Traumatic Anger

There are two types of beliefs that are associated with anger due to trauma:
  1. Wronged by another, and
  2. Dwelling on angry thoughts
Both are as destructive as each other, and also directly intertwined often for fuller effect, for example; feeling wronged by another will be reflected as a negative emotion. You now feel something in regard to this act. This emotion stimulates an emotional response, called anger. You may feel that trust has been broken, frustration and more, as the relationship will directly interact with the severity of emotion felt, ie. stranger vs. family member. This emotion perpetuates into anger and depending on how long you carry this emotion without dealing with it, depends on how much dwelling is intertwined with the first belief and the resulting anger.

Traumatic Guilt

It is not uncommon that a person experiencing a traumatic event, exaggerate or dismiss their role within the event, causing a feeling of shame, ie. I should have fought back so he couldn't rape me. There are often several faulty conclusions assumed in relation to trauma, thus enhancing guilt, being:
  1. The belief of foresight, ie. I knew that was going to happen, when you have no ability to see the future,
  2. The belief that your actions are not justified at the time of the traumatic occurrence,
  3. The belief of owning more responsibility for a traumatic event than actually owned, and
  4. The belief you have violated personal or moral convictions, even if those convictions are consistent with your intentions and actions.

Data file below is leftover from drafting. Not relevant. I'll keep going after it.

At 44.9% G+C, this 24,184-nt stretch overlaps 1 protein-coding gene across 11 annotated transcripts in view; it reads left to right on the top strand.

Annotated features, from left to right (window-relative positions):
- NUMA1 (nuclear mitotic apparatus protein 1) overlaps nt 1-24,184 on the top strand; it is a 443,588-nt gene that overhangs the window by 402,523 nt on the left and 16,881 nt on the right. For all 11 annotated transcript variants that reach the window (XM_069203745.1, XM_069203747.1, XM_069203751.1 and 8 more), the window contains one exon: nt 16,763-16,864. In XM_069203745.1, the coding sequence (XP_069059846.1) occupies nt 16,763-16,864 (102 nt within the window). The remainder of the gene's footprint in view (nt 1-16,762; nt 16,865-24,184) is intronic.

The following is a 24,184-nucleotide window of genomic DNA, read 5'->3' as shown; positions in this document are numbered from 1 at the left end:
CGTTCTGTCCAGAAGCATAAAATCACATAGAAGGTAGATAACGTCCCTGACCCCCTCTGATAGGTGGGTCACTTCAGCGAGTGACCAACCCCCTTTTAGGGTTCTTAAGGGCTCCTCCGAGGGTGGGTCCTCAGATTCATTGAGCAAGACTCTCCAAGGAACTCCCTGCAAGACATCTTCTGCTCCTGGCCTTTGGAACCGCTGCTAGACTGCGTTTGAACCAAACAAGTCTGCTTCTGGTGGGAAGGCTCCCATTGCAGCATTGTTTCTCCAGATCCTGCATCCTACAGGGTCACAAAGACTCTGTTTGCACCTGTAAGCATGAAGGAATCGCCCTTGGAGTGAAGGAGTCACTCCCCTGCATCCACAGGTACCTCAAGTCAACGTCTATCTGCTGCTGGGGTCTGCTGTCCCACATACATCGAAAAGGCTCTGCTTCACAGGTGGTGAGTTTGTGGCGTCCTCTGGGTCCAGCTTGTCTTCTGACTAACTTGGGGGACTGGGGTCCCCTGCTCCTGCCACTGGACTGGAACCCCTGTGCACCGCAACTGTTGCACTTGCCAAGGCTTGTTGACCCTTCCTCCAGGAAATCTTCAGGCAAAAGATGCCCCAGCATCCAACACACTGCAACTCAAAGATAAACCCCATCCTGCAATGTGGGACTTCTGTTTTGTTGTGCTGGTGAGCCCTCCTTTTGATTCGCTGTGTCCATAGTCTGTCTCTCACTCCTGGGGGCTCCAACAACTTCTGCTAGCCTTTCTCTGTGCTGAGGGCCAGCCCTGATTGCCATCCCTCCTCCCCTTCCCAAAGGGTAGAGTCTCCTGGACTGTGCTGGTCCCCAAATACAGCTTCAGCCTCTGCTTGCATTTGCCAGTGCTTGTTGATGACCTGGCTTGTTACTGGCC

There are a myriad of faulty conclusions that apply to these reasoning errors, for example; focusing only on the good things that might have happened if different action was taken; tendency to overlook benefits; ignorance to the actual cause of an event; failure to realize that strong emotional reactions are involuntary, and many more.

Traumatic Shame

Shame is often typically self associated to either internal or external validity, ie. I'm a freak due to this scar on my face, now I am disfigured, or, I'm weak and disguisting because I was raped. Some who have endured trauma also use both at the same time, such as, "I'm weak and disgusting for being mugged and raped, people think I am useless now, damaged goods."

The various factors often associated with guilt, go hand in hand with shame. Shame related beliefs can isolate a person from society due to the need for escape, or take an assertive individual and make them a submissive and/or passive personality. Shame can lead a person from looking a person in the eyes within conversation, to no longer being capable of such an act with any person due to felt shame.